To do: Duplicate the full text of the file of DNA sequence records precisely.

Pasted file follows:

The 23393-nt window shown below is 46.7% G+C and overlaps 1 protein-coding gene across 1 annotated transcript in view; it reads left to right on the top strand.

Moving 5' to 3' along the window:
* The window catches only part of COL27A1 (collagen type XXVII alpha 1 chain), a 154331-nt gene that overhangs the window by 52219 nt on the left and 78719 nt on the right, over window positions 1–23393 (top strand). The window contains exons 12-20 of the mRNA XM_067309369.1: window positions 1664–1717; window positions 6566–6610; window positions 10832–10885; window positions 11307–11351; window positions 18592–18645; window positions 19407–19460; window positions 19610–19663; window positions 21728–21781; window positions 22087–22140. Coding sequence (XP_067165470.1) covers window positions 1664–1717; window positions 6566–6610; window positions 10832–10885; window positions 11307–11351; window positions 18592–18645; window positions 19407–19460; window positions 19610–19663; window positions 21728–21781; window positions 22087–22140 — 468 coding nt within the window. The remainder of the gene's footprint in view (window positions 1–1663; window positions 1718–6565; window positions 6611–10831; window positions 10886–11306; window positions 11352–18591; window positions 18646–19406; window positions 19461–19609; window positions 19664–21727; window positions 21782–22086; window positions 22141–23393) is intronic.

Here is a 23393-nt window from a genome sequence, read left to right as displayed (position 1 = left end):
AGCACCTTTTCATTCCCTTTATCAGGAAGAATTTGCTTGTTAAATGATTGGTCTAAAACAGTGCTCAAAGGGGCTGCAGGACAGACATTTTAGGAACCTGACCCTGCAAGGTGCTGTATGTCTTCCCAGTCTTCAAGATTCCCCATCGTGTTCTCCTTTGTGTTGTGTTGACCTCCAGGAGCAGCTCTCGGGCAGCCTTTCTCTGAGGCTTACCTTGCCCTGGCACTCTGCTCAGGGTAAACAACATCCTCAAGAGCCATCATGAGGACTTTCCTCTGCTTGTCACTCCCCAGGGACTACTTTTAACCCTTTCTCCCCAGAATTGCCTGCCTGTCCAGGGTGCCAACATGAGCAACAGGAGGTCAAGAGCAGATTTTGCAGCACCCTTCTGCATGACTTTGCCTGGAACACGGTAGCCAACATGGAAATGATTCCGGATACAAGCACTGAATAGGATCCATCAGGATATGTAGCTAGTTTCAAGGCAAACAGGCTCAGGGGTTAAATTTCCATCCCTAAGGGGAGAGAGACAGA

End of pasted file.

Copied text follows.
The 23393-nt window shown below is 46.7% G+C and overlaps 1 protein-coding gene across 1 annotated transcript in view; it reads left to right on the top strand.

Moving 5' to 3' along the window:
* The window catches only part of COL27A1 (collagen type XXVII alpha 1 chain), a 154331-nt gene that overhangs the window by 52219 nt on the left and 78719 nt on the right, over window positions 1–23393 (top strand). The window contains exons 12-20 of the mRNA XM_067309369.1: window positions 1664–1717; window positions 6566–6610; window positions 10832–10885; window positions 11307–11351; window positions 18592–18645; window positions 19407–19460; window positions 19610–19663; window positions 21728–21781; window positions 22087–22140. Coding sequence (XP_067165470.1) covers window positions 1664–1717; window positions 6566–6610; window positions 10832–10885; window positions 11307–11351; window positions 18592–18645; window positions 19407–19460; window positions 19610–19663; window positions 21728–21781; window positions 22087–22140 — 468 coding nt within the window. The remainder of the gene's footprint in view (window positions 1–1663; window positions 1718–6565; window positions 6611–10831; window positions 10886–11306; window positions 11352–18591; window positions 18646–19406; window positions 19461–19609; window positions 19664–21727; window positions 21782–22086; window positions 22141–23393) is intronic.

Here is a 23393-nt window from a genome sequence, read left to right as displayed (position 1 = left end):
AGCACCTTTTCATTCCCTTTATCAGGAAGAATTTGCTTGTTAAATGATTGGTCTAAAACAGTGCTCAAAGGGGCTGCAGGACAGACATTTTAGGAACCTGACCCTGCAAGGTGCTGTATGTCTTCCCAGTCTTCAAGATTCCCCATCGTGTTCTCCTTTGTGTTGTGTTGACCTCCAGGAGCAGCTCTCGGGCAGCCTTTCTCTGAGGCTTACCTTGCCCTGGCACTCTGCTCAGGGTAAACAACATCCTCAAGAGCCATCATGAGGACTTTCCTCTGCTTGTCACTCCCCAGGGACTACTTTTAACCCTTTCTCCCCAGAATTGCCTGCCTGTCCAGGGTGCCAACATGAGCAACAGGAGGTCAAGAGCAGATTTTGCAGCACCCTTCTGCATGACTTTGCCTGGAACACGGTAGCCAACATGGAAATGATTCCGGATACAAGCACTGAATAGGATCCATCAGGATATGTAGCTAGTTTCAAGGCAAACAGGCTCAGGGGTTAAATTTCCATCCCTAAGGGGAGAGAGACAGA